Temporary Tattoos For Kids Can Affect Skin Function Health Info


By Steven Reinberg, Health Day reporter

(Health day)

FRIDAY September 10, 2021 (HealthDay News) – Parents: You might think that temporary tattoos are harmless to children. But children who decorate themselves with these transfer tattoos can disrupt the protective barrier of the skin, Spanish researchers report.

They looked at the effects of permanent tattoos and temporary transfers on the skin. The surprising takeaway: Temporary transfer tattoos do more damage.

More moisture was lost in the skin with transfer tattoos compared to non-tattooed skin, which can damage the epidermis, the thin protective barrier of the skin, according to the study. Meanwhile, permanently tattooed skin differs little from intact skin, the researchers added.

“The skin on which transfer tattoos had been applied had lower temperatures, less hydration of the stratum corneum. [epidermis], and a worse overall antioxidant capacity, compared to non-tattooed skin controls, ”said lead researcher José Pablo Serrano, from the University of Granada in Spain.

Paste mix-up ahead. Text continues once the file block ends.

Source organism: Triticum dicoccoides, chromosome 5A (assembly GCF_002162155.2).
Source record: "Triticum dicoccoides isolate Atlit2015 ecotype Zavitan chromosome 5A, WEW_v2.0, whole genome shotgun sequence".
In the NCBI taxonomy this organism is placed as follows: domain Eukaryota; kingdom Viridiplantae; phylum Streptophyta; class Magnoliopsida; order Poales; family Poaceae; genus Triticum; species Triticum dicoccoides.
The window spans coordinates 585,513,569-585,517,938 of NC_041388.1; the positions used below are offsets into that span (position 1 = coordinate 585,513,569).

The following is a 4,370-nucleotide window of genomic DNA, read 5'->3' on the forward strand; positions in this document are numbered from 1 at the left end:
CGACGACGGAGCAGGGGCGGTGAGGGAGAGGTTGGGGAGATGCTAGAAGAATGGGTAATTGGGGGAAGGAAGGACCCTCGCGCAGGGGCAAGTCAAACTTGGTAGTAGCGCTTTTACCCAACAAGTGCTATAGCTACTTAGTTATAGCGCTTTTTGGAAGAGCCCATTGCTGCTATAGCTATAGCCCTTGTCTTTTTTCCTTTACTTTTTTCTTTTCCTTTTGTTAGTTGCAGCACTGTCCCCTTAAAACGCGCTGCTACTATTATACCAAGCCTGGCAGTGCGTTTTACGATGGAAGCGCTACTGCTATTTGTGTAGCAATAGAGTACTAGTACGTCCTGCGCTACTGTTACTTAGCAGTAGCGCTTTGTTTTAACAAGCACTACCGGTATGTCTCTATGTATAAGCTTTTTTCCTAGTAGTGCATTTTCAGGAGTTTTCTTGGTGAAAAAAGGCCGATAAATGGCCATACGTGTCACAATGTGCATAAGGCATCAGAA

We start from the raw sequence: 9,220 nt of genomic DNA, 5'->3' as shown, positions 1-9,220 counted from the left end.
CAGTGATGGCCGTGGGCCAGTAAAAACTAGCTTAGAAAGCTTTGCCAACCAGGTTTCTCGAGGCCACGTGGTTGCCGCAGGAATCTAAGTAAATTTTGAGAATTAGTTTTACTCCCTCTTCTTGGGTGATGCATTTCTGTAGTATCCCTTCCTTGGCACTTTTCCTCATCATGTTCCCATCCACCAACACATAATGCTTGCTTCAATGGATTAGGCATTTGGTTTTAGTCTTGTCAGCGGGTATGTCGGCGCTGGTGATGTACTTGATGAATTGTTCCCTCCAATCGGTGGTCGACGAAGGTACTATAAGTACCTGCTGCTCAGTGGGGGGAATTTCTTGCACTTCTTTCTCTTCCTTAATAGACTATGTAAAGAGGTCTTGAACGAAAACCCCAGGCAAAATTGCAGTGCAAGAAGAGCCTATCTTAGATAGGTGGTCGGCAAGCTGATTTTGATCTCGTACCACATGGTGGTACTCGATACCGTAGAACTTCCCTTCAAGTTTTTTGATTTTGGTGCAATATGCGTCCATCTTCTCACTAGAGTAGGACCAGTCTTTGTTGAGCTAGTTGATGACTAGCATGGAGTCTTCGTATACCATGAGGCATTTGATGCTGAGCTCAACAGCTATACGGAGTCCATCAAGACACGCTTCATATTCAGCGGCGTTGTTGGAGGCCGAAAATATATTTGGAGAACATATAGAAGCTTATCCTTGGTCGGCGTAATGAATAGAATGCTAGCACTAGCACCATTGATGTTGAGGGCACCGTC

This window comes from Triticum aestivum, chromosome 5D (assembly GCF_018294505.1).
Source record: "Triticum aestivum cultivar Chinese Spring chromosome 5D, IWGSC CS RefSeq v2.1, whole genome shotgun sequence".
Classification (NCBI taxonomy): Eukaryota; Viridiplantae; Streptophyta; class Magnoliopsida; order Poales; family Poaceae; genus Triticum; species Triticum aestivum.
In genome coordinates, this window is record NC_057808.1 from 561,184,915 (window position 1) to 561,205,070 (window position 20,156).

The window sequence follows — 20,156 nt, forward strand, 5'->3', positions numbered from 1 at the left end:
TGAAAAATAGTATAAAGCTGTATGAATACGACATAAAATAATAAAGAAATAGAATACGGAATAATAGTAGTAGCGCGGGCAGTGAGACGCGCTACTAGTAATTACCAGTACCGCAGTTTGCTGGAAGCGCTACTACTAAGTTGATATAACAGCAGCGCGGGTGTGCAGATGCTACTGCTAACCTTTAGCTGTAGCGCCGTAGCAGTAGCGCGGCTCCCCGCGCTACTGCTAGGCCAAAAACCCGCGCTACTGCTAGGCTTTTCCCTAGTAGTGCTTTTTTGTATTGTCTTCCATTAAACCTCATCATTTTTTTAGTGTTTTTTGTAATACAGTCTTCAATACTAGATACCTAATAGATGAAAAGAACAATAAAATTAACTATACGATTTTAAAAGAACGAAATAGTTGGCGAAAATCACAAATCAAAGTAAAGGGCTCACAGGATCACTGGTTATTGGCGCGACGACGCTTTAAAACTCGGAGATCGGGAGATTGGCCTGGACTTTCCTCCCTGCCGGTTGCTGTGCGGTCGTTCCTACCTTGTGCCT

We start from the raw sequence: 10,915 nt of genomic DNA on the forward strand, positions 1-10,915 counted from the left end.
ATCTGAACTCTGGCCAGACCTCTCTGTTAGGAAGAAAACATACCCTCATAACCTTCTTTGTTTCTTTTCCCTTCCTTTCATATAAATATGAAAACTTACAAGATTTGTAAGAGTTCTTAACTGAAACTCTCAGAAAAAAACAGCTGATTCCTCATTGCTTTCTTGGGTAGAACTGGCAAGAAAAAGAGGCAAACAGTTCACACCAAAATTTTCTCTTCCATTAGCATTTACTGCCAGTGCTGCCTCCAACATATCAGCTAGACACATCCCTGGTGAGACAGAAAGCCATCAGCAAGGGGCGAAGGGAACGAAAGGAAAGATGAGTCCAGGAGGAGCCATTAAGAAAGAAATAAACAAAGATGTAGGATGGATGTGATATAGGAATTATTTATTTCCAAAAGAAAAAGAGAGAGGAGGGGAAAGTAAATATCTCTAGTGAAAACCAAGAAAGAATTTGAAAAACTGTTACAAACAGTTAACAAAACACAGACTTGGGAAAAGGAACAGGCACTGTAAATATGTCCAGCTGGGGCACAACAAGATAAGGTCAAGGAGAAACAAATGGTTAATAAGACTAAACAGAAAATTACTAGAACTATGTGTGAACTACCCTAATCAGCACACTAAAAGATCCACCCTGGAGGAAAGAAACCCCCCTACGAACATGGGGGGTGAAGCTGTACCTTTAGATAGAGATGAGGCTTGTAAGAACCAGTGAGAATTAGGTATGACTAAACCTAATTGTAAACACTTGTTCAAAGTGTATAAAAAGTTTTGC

He and his colleagues warn that temporary transfer tattoos should be used sparingly, especially in people with skin problems, such as psoriasis or dermatitis.

Serrano added that the traumatic process associated with permanent inked tattoos can cause unwanted reactions. But permanently tattooed skin is similar to skin that has never been inked, the researchers found.

“We concluded that permanent tattoos do not appear to significantly affect the function of the epidermal barrier, which transfer tattoos do,” Serrano said in an academic press release.

However, he and his team recommend being careful before getting a permanent tattoo.

Read all the information about the possible risks of infection or allergy. And choose a trade show that has top-notch quality standards and hygiene, they added.

“It would also be helpful to know what type of pigments they intend to use for your tattoos and any potential allergens they might have,” Serrano said.

SOURCE: University of Granada, press release. September 8, 2021

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